Discussion in 'Ham Radio Discussions' started by KB9BVN, Apr 25, 2021.
The sounds a lot more like a Doom Star reflector, Tony.
"Hey RamRod, we got a tractor hauling Dynamite and behind him is a Tanker of Hydrogen. Squeez the Jesus folks in the Hippy Van in-between them; they need all the help they can get... CONVOY "
Edit: it was a good song, campy movie however...
I built one using a $35 DV hat from Amazon. I already had the radio and Raspberry Pi. Super easy.
I lurk on the DStar 30c reflector while I work. It's kind of neat hearing folks from all over the globe pop in and out. I suppose one day I'll pick up the radio and actually talk, but I'm not one to randomly ragchew unless I know the person.
In 2003 this set of Discovery and Rockets was Awesome: few of them it was several hours of episodes :
Great video! I would have loved to have been in that group of whackos!
...reminds me of getting into trouble at 17 years old in my first job in an oil refinery laboratory....just because the boss discovered me making rocket fuel when there was no other work to do!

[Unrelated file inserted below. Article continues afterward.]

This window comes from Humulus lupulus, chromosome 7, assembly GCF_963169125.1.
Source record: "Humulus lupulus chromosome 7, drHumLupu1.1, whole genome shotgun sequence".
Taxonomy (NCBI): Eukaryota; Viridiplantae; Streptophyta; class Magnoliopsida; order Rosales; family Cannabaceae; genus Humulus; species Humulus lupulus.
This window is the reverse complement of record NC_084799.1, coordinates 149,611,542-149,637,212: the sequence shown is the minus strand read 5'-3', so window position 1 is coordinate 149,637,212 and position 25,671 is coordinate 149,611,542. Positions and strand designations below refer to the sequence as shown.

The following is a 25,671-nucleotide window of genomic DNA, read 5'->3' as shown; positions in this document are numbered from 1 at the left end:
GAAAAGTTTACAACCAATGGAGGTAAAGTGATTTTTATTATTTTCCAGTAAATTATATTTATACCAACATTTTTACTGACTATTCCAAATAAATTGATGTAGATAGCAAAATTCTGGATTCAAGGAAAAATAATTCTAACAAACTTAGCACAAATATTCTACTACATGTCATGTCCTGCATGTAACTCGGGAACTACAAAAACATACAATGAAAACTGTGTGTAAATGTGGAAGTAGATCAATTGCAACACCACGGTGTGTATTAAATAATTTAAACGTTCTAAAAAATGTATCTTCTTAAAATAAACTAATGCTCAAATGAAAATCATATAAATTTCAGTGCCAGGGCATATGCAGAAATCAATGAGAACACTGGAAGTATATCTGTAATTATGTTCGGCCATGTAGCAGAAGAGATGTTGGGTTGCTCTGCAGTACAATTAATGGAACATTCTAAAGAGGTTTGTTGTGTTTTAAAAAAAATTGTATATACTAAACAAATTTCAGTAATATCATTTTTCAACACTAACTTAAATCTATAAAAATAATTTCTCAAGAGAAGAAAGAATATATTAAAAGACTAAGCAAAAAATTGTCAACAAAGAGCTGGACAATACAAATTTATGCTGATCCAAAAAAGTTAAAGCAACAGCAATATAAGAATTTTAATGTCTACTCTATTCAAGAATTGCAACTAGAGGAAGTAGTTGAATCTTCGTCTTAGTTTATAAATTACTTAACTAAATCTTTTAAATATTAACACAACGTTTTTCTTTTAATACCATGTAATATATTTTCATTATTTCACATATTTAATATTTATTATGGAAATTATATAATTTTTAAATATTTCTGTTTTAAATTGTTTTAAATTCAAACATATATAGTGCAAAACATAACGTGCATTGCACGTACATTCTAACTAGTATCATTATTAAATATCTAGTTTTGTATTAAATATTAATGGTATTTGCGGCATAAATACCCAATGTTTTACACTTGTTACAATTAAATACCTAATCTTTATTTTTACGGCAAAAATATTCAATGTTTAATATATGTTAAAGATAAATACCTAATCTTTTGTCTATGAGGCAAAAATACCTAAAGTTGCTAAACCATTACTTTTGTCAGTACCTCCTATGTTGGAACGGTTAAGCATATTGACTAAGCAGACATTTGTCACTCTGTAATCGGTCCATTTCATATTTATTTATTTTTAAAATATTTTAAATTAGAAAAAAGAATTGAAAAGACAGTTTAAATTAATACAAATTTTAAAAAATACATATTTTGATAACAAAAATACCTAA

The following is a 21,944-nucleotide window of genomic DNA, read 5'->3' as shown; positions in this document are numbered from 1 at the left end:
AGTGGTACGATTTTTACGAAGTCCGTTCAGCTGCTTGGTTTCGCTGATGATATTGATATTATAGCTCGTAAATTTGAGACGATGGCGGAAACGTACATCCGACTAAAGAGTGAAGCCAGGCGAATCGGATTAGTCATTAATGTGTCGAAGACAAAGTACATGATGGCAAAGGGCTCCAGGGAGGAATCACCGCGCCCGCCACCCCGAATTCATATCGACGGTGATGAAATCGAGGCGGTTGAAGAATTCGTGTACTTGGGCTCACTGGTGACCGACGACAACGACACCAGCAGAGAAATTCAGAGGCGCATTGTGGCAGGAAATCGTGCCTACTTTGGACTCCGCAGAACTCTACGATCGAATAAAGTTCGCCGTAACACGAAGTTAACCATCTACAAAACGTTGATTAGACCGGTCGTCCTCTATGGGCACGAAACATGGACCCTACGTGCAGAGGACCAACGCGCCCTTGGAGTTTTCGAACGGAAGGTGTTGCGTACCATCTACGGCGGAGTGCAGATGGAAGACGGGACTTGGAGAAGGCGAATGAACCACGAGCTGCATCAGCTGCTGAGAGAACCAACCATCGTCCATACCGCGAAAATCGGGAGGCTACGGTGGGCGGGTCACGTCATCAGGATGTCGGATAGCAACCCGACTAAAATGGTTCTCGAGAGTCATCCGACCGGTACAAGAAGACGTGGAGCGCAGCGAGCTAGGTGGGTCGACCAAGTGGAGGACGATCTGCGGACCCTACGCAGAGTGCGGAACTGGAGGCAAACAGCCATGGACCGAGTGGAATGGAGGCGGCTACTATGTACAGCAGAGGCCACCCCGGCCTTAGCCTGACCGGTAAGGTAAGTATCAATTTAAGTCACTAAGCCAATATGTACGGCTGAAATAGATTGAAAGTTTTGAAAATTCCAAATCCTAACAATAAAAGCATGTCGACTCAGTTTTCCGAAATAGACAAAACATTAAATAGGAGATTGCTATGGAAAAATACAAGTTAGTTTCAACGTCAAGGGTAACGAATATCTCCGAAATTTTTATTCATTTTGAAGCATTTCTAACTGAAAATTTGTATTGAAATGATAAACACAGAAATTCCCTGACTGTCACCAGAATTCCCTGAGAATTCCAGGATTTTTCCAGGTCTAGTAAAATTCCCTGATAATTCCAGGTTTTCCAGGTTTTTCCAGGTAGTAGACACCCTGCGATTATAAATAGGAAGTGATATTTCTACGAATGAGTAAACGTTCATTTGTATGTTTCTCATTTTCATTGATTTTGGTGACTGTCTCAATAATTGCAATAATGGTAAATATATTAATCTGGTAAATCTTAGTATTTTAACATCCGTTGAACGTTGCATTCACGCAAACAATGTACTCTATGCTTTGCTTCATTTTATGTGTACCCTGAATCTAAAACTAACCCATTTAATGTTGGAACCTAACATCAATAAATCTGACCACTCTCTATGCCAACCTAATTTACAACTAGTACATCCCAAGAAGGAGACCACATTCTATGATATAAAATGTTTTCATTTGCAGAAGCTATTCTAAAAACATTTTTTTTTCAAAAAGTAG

By the way, we put mini computers and radios in those Rockets Hi HI , APRS, 900mhz telemetry, RaspPi and cameras on IP video [I used to used 2.4g analog back then but now there is too much cell phone interference on 2.4 even in the middle of nowhere USA ]
At that same field in 2010, here is a 2.4g analog video on the Flight of the Redstone:
Or the 7.200 of Wires-X..
They are much better , Hi HI
Ham radio is not a zero-sum game. Those modes do not prevent more traditional modes from being utilized and hams who use those modes are not prevented from using traditional modes. If a ham chooses to only use those modes, is that all that different than those hams who choose to operate CW only?
Ham radio was the STEM arena of its day. DV and digital modes are more in line with that line of thinking than anything analog if you consider where communications technologies are going today. I wonder if people who rail against DV and digital modes have lost that plot, focusing more on "tradition" than technological progression.